WASHINGTON BUREAU — The Federal Deposit Insurance Corp. (FDIC) has issued an interim final regulation that establishes rules for liquidating troubled, systemically important insurers.
The FDIC included rules for insurers in the regulation that apply to many types of systemically important nonbank financial companies.
The regulation gives the FDIC sole discretion over whether it will take a lien on insurance company assets if the FDIC is appointed receiver of an insurance company and if it provides funds to help with the orderly liquidation of the company.
The FDIC says in a preamble to the interim final rule that it would take a lien if it makes the determination, in its sole discretion, that the lien is “necessary for the orderly liquidation of the company” and “will not unduly impede or delay the liquidation or rehabilitation of the insurance company or the recoveries by its policyholders.”
The FDIC issued the rule to implement a provision in Title II of the Dodd-Frank Wall Street Reform and Consumer Protection Act.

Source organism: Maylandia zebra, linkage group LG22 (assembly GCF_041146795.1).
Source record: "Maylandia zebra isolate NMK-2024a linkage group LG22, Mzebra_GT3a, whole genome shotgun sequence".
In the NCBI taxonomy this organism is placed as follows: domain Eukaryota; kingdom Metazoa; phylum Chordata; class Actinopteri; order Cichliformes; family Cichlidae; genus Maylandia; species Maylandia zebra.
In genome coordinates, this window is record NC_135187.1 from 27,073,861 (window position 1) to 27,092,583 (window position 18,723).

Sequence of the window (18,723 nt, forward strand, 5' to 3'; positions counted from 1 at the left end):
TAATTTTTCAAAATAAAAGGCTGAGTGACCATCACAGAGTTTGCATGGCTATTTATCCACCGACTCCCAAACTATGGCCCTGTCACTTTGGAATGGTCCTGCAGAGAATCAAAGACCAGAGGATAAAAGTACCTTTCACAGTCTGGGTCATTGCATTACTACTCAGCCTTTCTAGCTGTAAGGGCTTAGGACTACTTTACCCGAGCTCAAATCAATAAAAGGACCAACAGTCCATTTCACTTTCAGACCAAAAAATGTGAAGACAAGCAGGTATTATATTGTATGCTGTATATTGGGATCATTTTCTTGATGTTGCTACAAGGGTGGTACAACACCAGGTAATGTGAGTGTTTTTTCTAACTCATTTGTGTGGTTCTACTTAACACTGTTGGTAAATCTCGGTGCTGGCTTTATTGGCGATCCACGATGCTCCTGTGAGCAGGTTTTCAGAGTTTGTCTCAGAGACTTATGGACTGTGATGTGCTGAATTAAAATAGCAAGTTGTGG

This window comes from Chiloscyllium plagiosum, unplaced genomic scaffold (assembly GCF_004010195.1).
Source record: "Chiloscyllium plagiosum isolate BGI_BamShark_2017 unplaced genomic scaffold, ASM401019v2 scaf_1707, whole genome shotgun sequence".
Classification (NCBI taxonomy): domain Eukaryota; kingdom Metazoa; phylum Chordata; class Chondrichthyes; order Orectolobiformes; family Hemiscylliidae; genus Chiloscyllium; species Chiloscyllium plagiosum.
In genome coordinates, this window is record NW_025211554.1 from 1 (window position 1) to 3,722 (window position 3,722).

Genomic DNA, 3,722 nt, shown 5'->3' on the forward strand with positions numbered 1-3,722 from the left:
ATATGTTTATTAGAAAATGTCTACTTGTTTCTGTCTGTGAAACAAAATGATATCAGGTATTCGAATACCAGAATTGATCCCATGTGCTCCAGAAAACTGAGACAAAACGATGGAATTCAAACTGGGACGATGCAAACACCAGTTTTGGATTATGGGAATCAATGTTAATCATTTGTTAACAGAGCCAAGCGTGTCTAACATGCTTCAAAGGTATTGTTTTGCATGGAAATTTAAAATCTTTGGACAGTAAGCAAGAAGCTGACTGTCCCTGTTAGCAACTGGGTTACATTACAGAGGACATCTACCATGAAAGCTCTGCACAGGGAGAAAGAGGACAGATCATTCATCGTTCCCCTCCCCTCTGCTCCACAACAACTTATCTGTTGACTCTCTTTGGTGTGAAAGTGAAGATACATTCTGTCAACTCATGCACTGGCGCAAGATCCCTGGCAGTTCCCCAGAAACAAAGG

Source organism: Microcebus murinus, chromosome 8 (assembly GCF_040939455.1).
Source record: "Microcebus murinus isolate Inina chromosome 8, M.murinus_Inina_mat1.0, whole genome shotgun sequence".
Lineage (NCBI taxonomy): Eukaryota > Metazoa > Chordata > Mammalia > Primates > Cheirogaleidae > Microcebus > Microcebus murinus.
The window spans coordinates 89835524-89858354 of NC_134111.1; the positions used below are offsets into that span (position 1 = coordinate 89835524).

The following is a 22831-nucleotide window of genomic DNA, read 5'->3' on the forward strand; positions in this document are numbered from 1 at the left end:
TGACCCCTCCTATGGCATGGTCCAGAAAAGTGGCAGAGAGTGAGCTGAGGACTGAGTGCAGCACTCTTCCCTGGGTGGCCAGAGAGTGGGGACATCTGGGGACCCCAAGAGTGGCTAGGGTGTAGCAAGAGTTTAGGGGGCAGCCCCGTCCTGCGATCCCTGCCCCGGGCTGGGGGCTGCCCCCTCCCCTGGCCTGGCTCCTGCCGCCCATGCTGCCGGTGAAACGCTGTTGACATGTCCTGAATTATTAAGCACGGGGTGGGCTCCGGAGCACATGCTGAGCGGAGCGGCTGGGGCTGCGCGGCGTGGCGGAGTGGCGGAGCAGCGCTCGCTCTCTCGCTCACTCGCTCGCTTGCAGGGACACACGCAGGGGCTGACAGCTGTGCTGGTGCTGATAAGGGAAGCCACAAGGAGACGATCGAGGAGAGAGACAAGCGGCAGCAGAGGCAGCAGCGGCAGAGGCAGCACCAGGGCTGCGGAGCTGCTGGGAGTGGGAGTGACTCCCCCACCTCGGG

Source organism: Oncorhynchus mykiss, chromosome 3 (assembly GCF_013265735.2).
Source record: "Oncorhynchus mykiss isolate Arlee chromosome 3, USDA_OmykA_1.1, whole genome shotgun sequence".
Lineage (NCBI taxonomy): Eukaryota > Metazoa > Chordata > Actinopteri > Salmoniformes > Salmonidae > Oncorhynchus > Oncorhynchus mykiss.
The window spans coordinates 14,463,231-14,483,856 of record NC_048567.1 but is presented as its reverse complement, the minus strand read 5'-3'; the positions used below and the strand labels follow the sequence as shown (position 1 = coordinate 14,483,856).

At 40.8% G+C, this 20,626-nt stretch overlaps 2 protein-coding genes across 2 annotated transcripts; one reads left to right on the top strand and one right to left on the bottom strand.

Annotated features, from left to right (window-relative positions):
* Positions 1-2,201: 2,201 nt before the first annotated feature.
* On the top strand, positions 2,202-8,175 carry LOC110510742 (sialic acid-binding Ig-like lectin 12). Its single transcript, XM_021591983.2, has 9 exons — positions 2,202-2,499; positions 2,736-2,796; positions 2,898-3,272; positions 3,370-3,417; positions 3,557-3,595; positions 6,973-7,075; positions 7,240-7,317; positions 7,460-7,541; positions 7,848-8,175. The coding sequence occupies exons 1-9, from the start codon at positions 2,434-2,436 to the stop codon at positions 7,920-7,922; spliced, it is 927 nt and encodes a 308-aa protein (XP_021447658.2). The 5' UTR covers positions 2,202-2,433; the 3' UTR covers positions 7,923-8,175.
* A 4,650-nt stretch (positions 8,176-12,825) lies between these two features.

The provision gives the FDIC the authority to take over a troubled nonbank based on a determination by the Federal Reserve Board, the Federal Office of Insurance, and the Treasury Department, in consultation with the FDIC, that the company is in default or imminent danger of default and that the company’s failure would have serious adverse effects on the nation’s financial stability.
The Obama administration has just named a director of the new Federal Insurance Office,
who would have participated in discussions at the Financial Stability Oversight Council (FSOC), and it has not yet named the voting FSOC member with insurance expertise.
The fact that the FDIC developed the regulation without having the insurance voices present at the FSOC has exacerbated insurance industry concerns about the regulation, the lawyer familiar with the regulation says.
At insurers, there is “a fear that the FDIC liens could somehow take precedence over insurance claims in the run off liquidation process,” the lawyer says.
Other lawyers note that the FDIC would serve only as backup to state insurance regulators and would intervene only if a state insurance department took more than 60 days to resolve problems at a systemically important insurer under its jurisdiction.
Even if the FDIC intervened, Dodd-Frank would require it wind down the troubled company using the company’s home state insurance laws, one lawyer says.